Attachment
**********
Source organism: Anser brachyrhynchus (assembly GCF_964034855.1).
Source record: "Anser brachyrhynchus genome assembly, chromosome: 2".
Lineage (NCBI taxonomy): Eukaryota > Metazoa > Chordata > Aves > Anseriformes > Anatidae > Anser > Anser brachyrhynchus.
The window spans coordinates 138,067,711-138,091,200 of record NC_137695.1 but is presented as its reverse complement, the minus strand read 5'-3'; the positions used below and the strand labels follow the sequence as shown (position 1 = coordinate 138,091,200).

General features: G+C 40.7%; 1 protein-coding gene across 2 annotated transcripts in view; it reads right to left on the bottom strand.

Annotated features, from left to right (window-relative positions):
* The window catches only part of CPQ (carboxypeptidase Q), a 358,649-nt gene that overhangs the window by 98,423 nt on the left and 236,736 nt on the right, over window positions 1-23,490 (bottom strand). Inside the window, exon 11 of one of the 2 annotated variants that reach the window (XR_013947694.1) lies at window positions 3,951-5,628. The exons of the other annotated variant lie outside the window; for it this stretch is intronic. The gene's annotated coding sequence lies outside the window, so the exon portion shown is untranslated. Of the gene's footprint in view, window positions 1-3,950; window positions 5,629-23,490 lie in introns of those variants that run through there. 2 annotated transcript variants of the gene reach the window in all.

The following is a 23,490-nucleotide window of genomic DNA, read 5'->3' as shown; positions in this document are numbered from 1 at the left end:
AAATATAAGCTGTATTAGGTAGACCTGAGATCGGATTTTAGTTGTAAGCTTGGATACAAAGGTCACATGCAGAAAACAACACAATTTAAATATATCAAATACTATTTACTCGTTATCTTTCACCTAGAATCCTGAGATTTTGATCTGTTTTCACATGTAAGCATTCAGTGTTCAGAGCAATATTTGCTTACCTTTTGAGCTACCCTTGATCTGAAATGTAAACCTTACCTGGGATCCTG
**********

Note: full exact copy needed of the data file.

Source organism: Anser brachyrhynchus (assembly GCF_964034855.1).
Source record: "Anser brachyrhynchus genome assembly, chromosome: 2".
Lineage (NCBI taxonomy): Eukaryota > Metazoa > Chordata > Aves > Anseriformes > Anatidae > Anser > Anser brachyrhynchus.
The window spans coordinates 138,067,711-138,091,200 of record NC_137695.1 but is presented as its reverse complement, the minus strand read 5'-3'; the positions used below and the strand labels follow the sequence as shown (position 1 = coordinate 138,091,200).

General features: G+C 40.7%; 1 protein-coding gene across 2 annotated transcripts in view; it reads right to left on the bottom strand.

Annotated features, from left to right (window-relative positions):
* The window catches only part of CPQ (carboxypeptidase Q), a 358,649-nt gene that overhangs the window by 98,423 nt on the left and 236,736 nt on the right, over window positions 1-23,490 (bottom strand). Inside the window, exon 11 of one of the 2 annotated variants that reach the window (XR_013947694.1) lies at window positions 3,951-5,628. The exons of the other annotated variant lie outside the window; for it this stretch is intronic. The gene's annotated coding sequence lies outside the window, so the exon portion shown is untranslated. Of the gene's footprint in view, window positions 1-3,950; window positions 5,629-23,490 lie in introns of those variants that run through there. 2 annotated transcript variants of the gene reach the window in all.

The following is a 23,490-nucleotide window of genomic DNA, read 5'->3' as shown; positions in this document are numbered from 1 at the left end:
AAATATAAGCTGTATTAGGTAGACCTGAGATCGGATTTTAGTTGTAAGCTTGGATACAAAGGTCACATGCAGAAAACAACACAATTTAAATATATCAAATACTATTTACTCGTTATCTTTCACCTAGAATCCTGAGATTTTGATCTGTTTTCACATGTAAGCATTCAGTGTTCAGAGCAATATTTGCTTACCTTTTGAGCTACCCTTGATCTGAAATGTAAACCTTACCTGGGATCCTG